Today the FDA released a report on its investigation into the E. coli O157:H7 outbreak involving leafy greens during the Fall 2020. The report also identified three reoccurring trends in the contamination of leafy greens grown in the Central Coast of California related to the outbreak strain, region and issues with activities on adjacent land.
“In the investigation, the FDA recommends that growers of leafy greens in the California Central Coast Growing Region consider this reoccurring E. coli strain a reasonably foreseeable hazard, and specifically of concern in the South Monterey County area of the Salinas Valley,” stated Frank Yiannas, deputy commissioner for food policy and response, in an agency news release. “It is important to note that farms covered by the Food Safety Modernization Act (FSMA) Produce Safety Rule are required to implement science and risk-based preventive measures in the rule, which includes practices that prevent the introduction of known or reasonably foreseeable hazards into or onto produce.”
The 2021 Food Safety Consortium Virtual Conference Series kicks off on May 6 with a keynote address from Frank Yiannas, deputy commissioner of food policy and response at FDA The FDA also recommends that the region’s agricultural community work to determine where the reoccurring strain of the pathogenic E. coli is persisting, along with the probable contamination route(s).
“Although the FDA is keenly focused on taking steps to help mitigate recurring leafy green contamination events, we alone cannot fix this issue. Industry leadership and collaboration among growers, processors, retailers, state partners and the broader agricultural community is critical to reducing foodborne illnesses,” Yiannas stated. “At the FDA, the safety of leafy greens remains a top priority, and we are committed to working with all stakeholders to address this significant public health issue and further protect consumers.”
FDA has completed its investigation of the multistate outbreak of E. coli 0151:H7 that occurred last fall and was linked to leafy greens. The FDA and CDC found the outbreak was caused by an E. coli strain that was genetically related to the strain found in the fall 2019 outbreak involving romaine lettuce (Salinas, California). Despite conducting environmental sampling at dozens of ranches in the area, the FDA was unable to identify a single site as the source of the outbreak. However, the analysis did confirm “a positive match to the outbreak strain in a sample of cattle feces,” which was located uphill from where the leafy greens identified in the agency’s traceback investigation were grown, according to an FDA release.
Although the FDA’s investigation has ended, the agency will be reviewing the findings and release a report in the “near future” with recommendations. “In the meantime, as recommended in our Leafy Greens Action Plan, the FDA continues to recommend growers assess and mitigate risk associated with adjacent and nearby land use practices, particularly as it relates to the presence of livestock, which are a persistent reservoir of E. coli O157:H7 and other STEC,” FDA stated in the update.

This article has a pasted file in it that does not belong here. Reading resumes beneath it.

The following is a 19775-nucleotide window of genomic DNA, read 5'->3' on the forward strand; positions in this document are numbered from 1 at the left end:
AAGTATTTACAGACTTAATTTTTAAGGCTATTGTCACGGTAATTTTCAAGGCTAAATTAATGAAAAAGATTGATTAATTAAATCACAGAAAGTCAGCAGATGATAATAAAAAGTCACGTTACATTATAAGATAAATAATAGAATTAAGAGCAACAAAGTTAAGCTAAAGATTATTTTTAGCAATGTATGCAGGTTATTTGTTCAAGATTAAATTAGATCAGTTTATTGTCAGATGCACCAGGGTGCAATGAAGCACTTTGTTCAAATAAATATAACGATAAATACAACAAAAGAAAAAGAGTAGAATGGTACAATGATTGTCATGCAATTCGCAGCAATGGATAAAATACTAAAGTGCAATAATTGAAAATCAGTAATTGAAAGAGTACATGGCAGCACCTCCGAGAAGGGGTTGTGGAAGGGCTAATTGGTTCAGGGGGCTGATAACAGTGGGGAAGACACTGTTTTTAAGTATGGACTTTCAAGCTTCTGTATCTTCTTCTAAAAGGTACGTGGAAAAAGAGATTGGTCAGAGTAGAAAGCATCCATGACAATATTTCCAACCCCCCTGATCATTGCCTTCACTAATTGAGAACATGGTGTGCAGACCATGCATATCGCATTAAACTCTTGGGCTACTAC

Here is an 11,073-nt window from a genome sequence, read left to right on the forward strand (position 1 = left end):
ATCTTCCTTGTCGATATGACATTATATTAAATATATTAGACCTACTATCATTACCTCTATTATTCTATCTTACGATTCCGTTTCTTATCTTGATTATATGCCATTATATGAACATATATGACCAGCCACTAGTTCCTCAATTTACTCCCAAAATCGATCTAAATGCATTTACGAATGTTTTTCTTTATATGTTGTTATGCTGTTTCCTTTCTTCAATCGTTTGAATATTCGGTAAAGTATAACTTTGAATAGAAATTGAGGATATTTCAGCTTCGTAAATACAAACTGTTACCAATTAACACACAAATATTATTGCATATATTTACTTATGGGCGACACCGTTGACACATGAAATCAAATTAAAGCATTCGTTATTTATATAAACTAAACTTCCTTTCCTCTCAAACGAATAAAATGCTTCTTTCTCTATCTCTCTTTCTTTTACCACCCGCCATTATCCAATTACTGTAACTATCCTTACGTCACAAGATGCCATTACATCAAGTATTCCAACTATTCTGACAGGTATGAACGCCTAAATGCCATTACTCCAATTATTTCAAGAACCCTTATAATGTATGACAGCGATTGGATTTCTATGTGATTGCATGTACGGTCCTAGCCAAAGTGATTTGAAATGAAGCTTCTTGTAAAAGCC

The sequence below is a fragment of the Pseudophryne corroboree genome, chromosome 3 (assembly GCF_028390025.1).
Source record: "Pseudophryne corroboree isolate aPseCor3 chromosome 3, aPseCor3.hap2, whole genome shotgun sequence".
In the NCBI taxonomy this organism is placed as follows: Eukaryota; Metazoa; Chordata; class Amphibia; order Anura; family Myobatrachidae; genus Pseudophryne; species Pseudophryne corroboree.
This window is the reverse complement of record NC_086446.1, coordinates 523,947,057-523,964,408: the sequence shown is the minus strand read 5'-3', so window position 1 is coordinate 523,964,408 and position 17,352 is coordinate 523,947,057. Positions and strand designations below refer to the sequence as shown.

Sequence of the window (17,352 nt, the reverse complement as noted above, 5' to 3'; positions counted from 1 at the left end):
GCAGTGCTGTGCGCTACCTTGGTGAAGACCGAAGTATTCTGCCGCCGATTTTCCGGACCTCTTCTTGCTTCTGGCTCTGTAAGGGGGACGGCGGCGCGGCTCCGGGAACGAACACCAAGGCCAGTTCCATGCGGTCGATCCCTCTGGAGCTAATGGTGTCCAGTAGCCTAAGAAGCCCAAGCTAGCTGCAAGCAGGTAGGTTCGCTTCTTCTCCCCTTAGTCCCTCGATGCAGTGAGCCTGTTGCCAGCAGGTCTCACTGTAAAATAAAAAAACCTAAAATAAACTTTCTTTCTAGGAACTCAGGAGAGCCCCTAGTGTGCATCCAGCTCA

–UPDATE AUGUST 31, 2020 — Prima Wawona has recalled bagged, bulk and loose peaches that were distributed nationwide to retailers that include ALDI, Food Lion, Hannaford, Kroger, Target, Walmart and Wegmans. As of August 28, the CDC reported the outbreak of Salmonella infections reached 78 cases across 12 states.
In addition, the recall of Prima Wawona peaches has extended to Canada, Singapore and New Zealand. FDA states that the products may have been shipped to Australia, Canada, China, Costa Rica, Ecuador, El Salvador, Guatamala, Honduras, Mexico, Panama, the Philippines, Singapore, Taiwan and the United Arab Emirates.
Do not eat, sell or serve Wawona-brand bagged peaches from ALDI stores, says the FDA. ALDI issued a voluntary recall of two-pound clear plastic bags of peaches from Wawona Packing Company, LLC following a multistate outbreak of Salmonella Enteritidis that has been linked to the product. The peaches were sold in ALDI stores from June 1 until present, and as of August 19, the CDC reported 68 cases of Salmonella infections across nine states, with 14 hospitalizations. No deaths have been reported
“FDA’s traceback investigation is ongoing to identify the source of this outbreak and to determine if potentially contaminated product has been shipped to additional retailers,” the agency stated in an investigation update.
Learn more about food safety supply chain management & traceability during the 2020 Food Safety Consortium Virtual Conference SeriesThe FDA and CDC have been investigating a multistate outbreak ofCyclospora involving bagged salads from Fresh Express since June. Although the products were recalled and should no longer be available in retail locations, the CDC continues to report more cases. As of August 12, 2020, the CDC counted 690 people with laboratory-confirmed Cyclospora infections throughout 13 states. Thirty-seven people have been hospitalized, and no deaths have been reported.